For Harari, the Cognitive Revolution constitutes “the appearance of new ways of thinking and communicating.” (Harari, 21). This means that Sapiens could now interact with other Sapiens through a new kind of language. This explanation was based on a theory that defends a mutation in Sapiens’ brain. Another theory for this Revolution is that our language involved in the sense of sharing information of ourselves (homo sapiens as social animal). As a consequence, this would lead Sapiens to create imagine things, such us religion or myth, and they do this collectively, that is why the bigger community, the stronger they are in their defense of the imagined issue. In addition, with the Agricultural Revolution, Sapiens started to “manipulating the lives of a few animal and plant species.” (Harari, 77). But it should not be taken as a full positive innovation, as Sapiens were dependent on their crops; they could starve if weather was not appropriate. According to Harari, the substance of the Agricultural Revolution is “the ability to keep more people alive under worse conditions.” (Harari, 83). Furthermore, it is true that this Revolution made us change our diet as well as domesticating animals, such horses or goats. Therefore, we started to be independent and having, in a way, our own properties (individualism).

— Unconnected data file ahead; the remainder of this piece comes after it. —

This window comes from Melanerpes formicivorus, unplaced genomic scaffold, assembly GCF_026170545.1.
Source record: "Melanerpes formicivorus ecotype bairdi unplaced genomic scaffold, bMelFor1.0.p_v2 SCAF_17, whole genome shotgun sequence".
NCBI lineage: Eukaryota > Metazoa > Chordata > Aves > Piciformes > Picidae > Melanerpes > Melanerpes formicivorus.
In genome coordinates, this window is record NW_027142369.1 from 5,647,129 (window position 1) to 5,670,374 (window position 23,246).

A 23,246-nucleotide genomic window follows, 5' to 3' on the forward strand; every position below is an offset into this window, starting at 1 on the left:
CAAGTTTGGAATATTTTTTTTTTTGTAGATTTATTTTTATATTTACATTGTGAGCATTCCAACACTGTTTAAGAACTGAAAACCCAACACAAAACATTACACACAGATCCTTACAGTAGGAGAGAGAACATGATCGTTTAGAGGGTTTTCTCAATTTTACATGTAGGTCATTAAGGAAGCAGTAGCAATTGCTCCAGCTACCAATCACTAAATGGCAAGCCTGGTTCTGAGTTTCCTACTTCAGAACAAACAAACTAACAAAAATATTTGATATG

In Harari’s interpretation, Sapiens would grow stronger as their have a myth, an imagined order they make up. For instance, in the Agricultural Revolution they started creating houses where they shared an imagined property (as we can see in imagined empires, countries…). In higher terms, this can be applied to wars, as people concentrated themselves in imagined communities to fight for an imagined myth or idol, for instance, Jesus. Personally speaking, believing in something as Sapiens did make you be part of something bigger than an individual. Consequently, the bigger the group is, the greater influence and dominance they have in the society. So, this could be a theory of how Sapiens became dominant.